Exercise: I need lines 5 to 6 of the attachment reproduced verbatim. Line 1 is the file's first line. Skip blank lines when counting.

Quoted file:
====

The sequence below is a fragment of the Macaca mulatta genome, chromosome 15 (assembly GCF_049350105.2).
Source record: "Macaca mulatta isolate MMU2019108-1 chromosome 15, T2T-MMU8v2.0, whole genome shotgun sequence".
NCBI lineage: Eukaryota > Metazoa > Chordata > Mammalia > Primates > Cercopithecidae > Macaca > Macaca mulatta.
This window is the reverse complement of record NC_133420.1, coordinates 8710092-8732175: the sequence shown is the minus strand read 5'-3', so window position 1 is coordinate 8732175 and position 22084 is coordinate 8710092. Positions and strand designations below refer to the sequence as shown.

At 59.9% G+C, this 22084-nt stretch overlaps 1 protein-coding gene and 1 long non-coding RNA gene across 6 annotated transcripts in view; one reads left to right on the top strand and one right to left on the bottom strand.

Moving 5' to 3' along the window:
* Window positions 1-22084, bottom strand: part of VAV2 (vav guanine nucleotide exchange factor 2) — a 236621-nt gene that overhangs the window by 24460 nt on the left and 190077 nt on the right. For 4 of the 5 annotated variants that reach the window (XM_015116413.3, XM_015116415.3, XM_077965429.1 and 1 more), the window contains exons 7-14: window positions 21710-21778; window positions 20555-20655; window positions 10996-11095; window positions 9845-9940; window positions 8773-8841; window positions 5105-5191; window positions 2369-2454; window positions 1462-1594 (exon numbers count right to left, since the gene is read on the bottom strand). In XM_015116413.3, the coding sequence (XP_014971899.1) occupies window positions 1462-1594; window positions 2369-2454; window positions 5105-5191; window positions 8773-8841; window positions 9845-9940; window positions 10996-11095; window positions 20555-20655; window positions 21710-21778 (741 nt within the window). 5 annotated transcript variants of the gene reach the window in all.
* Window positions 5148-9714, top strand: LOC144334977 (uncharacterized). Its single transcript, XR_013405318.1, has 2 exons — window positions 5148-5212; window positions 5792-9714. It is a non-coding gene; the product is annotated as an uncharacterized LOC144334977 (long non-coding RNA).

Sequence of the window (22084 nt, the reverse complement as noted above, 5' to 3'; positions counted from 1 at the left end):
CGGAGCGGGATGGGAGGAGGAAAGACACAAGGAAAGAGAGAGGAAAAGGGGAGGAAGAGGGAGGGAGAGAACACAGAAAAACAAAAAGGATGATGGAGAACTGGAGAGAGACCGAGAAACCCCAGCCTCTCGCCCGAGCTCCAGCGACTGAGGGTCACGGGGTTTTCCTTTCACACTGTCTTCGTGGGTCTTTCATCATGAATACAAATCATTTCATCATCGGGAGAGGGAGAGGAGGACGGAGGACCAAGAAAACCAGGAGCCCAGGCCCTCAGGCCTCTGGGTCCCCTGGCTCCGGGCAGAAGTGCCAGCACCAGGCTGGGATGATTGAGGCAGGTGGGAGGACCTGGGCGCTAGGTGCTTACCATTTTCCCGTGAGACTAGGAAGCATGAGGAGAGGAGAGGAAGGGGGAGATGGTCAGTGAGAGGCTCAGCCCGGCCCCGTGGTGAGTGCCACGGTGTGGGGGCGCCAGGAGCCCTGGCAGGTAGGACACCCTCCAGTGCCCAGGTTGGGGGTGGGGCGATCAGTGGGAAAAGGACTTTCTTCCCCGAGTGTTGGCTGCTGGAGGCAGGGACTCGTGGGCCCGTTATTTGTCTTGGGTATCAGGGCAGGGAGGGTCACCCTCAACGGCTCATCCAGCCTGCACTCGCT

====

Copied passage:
At 59.9% G+C, this 22084-nt stretch overlaps 1 protein-coding gene and 1 long non-coding RNA gene across 6 annotated transcripts in view; one reads left to right on the top strand and one right to left on the bottom strand.

Moving 5' to 3' along the window: